The creation of such a broad coalition "is a great example of how (Moak) has bridged that gap," said Michael Robbins, ALPA director of government affairs. "They have all signed the same letter."
ALPA opposed the long-standing practice by which the U.S. Export/Import Bank enables foreign airlines to secure lower cost aircraft financing than U.S. airlines. Boeing (BA - Get Report), the primary beneficiary, is so powerful in Washington that only ALPA and Delta were willing to speak out. Still, the 2012 Ex/Im Bank reauthorization bill requires, for the first time, public disclosure of financing for foreign airlines' aircraft purchases, giving parties a chance to object. The bill also requires the U.S. Treasury to negotiate with European export credit agencies to end similar discounts by Airbus, so that Boeing would not be disadvantaged if the practice were to end.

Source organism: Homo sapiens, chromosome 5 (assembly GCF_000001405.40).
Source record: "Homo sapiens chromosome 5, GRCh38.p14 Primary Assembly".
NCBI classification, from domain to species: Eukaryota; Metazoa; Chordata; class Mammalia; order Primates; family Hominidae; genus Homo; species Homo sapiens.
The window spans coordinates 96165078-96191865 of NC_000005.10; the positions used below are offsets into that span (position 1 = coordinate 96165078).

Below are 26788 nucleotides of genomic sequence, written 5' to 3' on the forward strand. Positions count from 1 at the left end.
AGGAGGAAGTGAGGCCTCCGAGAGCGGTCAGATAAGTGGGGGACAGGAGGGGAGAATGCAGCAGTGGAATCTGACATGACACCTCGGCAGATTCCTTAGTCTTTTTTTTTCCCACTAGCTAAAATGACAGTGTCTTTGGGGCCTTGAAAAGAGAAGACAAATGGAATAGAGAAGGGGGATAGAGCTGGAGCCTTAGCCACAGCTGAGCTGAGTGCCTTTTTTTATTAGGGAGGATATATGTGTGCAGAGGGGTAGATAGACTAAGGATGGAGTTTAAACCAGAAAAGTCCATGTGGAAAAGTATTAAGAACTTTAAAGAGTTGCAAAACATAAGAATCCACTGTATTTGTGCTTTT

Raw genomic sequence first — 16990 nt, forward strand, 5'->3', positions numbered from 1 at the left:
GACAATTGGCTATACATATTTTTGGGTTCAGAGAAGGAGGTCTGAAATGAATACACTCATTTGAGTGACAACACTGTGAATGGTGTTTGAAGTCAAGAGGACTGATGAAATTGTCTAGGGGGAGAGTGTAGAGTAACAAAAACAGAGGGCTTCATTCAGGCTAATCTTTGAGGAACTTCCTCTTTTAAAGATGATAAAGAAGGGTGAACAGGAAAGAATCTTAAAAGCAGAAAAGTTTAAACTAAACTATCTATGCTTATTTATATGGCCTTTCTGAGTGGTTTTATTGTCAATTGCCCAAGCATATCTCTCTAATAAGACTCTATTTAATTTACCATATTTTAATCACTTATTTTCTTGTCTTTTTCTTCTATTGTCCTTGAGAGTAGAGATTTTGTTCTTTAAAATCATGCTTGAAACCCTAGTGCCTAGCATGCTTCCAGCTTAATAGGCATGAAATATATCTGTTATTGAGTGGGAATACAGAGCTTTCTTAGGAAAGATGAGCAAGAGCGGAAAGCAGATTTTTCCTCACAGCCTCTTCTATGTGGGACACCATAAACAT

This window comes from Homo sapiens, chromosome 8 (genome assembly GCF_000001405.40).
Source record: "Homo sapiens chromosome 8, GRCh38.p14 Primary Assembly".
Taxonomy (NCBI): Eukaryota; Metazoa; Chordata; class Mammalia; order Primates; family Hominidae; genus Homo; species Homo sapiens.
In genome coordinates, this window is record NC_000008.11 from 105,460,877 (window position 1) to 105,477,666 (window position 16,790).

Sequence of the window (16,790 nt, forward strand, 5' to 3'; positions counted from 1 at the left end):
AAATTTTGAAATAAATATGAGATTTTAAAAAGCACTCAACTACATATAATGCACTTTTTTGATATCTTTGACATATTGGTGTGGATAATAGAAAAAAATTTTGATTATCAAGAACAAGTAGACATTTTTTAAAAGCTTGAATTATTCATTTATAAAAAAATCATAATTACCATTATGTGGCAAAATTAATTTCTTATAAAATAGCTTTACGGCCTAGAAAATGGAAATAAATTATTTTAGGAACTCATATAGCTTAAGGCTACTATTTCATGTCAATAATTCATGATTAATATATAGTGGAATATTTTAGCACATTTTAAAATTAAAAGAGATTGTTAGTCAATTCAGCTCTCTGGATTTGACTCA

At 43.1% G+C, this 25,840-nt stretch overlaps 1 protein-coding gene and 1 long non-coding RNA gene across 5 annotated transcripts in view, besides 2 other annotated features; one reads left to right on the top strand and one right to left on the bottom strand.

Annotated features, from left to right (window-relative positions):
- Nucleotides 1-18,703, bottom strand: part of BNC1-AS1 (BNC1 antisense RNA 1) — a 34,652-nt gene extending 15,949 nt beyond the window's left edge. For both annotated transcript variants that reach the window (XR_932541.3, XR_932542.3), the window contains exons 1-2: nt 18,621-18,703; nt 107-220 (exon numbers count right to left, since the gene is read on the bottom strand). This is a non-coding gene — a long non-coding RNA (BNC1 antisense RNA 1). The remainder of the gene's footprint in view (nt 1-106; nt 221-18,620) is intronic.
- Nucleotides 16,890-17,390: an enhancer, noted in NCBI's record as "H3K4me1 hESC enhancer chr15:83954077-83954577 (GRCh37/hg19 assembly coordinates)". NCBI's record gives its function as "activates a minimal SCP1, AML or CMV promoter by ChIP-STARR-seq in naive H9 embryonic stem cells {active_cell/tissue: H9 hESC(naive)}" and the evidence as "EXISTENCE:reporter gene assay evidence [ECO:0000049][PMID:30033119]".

Soon after the Ex/Im Bank battle ended, and this demonstrates the ways of Washington, ALPA worked closely with Boeing and others to oppose a requirement for U.S. airlines to contribute to a European carbon-trading effort that would have increased trans-Atlantic airfares by $3.1 billion over the next decade. The money would have gone to the European Union general fund, not necessarily to fighting climate change. Last month, President Obama signed a law prohibiting implementation of the requirement.